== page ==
NEW YORK: A large majority of brand owners are suffering from a profound "disconnect" between their aspirations and actual performance on social media, a new study has found.

Weber Shandwick, the PR firm, and Forbes Insights, a unit of the business publisher, polled 1,897 senior executives representing high-revenue companies, with their panel based in 50 countries worldwide.

In all, participants believed social channels were responsible for shaping 52% of brand reputation at present, up from 44% last year.

When attempting to quantify the likely contribution to brand reputation yielded by platforms like Facebook, Twitter and YouTube in three years, respondents pegged this total at an average of 65%.

To date, some 87% of organisations have formulated an official strategy covering this area, but 84% did not think their capabilities were up to "world class brand standards" as yet.

Equally, while 93% of corporations are employing at least one social media channel, only 63% have fully integrated Web 2.0 platforms into their wider marketing and communications strategies.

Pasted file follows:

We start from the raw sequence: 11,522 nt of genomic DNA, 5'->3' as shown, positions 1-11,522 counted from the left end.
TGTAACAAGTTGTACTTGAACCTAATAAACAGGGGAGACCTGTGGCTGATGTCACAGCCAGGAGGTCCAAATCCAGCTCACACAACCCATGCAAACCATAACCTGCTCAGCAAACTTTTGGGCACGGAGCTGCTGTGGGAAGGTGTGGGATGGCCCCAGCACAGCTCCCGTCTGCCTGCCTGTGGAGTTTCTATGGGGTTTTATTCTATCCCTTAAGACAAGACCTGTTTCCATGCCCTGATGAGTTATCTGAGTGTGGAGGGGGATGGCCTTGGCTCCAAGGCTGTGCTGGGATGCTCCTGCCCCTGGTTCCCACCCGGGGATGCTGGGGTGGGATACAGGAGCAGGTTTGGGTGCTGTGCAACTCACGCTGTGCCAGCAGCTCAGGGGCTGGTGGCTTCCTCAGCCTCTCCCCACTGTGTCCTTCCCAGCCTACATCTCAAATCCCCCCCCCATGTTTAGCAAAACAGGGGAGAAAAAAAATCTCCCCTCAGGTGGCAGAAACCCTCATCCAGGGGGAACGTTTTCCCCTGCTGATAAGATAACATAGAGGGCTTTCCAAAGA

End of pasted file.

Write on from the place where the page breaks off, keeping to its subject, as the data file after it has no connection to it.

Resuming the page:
"There is a disconnect between theory and reality when it comes to socialising a brand," said Chris Perry, Weber Shandwick's president of digital communications. "To be a fully socialised brand, leaders need a new blueprint."

More broadly, 54% of interviewees stated that the potential rewards of utilising this medium outweighed the risks, while 23% adopted the opposite view, and 20% posited that the balance was fairly even.

Among the best practices adopted by "world class" operators in the social space were employing a dedicated social media strategist or manager: 86% of these firms did so, versus 71% of all companies.

Similarly, 61% of the top performers coordinated this aspect of their operations from a single department, a figure falling to 41% across the survey panel as a whole.

Moreover, half of the category-leading enterprises are now focusing the majority of their social efforts on mobile, and the same number expect tablets and smartphones will continue to exert a transformative effect going forward, nearly doubling the norm.

The main objectives for using social media included boosting loyalty and brand recognition, both on 32%. Finding new buyers and improving customer service hit 31%, while strengthening brand reputation and quickly broadcasting information logged 28%.

Data sourced from Weber Shandwick; additional content by Warc staff